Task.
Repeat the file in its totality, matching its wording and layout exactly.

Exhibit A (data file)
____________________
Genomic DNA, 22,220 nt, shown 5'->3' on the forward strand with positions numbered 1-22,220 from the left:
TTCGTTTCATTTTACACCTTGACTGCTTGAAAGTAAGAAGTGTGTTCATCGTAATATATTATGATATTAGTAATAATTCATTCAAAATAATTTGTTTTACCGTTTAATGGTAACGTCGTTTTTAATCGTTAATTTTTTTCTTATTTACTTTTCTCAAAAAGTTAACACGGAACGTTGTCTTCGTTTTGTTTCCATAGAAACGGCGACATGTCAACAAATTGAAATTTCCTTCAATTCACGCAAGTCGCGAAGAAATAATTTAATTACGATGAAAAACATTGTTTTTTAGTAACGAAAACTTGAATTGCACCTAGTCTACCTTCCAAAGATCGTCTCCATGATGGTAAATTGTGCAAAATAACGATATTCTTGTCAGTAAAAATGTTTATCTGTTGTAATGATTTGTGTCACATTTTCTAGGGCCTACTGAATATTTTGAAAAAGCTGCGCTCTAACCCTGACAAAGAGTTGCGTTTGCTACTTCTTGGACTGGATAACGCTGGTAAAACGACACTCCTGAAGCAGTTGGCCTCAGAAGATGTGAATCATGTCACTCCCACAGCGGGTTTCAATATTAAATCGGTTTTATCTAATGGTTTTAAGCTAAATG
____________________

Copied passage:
Genomic DNA, 22,220 nt, shown 5'->3' on the forward strand with positions numbered 1-22,220 from the left:
TTCGTTTCATTTTACACCTTGACTGCTTGAAAGTAAGAAGTGTGTTCATCGTAATATATTATGATATTAGTAATAATTCATTCAAAATAATTTGTTTTACCGTTTAATGGTAACGTCGTTTTTAATCGTTAATTTTTTTCTTATTTACTTTTCTCAAAAAGTTAACACGGAACGTTGTCTTCGTTTTGTTTCCATAGAAACGGCGACATGTCAACAAATTGAAATTTCCTTCAATTCACGCAAGTCGCGAAGAAATAATTTAATTACGATGAAAAACATTGTTTTTTAGTAACGAAAACTTGAATTGCACCTAGTCTACCTTCCAAAGATCGTCTCCATGATGGTAAATTGTGCAAAATAACGATATTCTTGTCAGTAAAAATGTTTATCTGTTGTAATGATTTGTGTCACATTTTCTAGGGCCTACTGAATATTTTGAAAAAGCTGCGCTCTAACCCTGACAAAGAGTTGCGTTTGCTACTTCTTGGACTGGATAACGCTGGTAAAACGACACTCCTGAAGCAGTTGGCCTCAGAAGATGTGAATCATGTCACTCCCACAGCGGGTTTCAATATTAAATCGGTTTTATCTAATGGTTTTAAGCTAAATG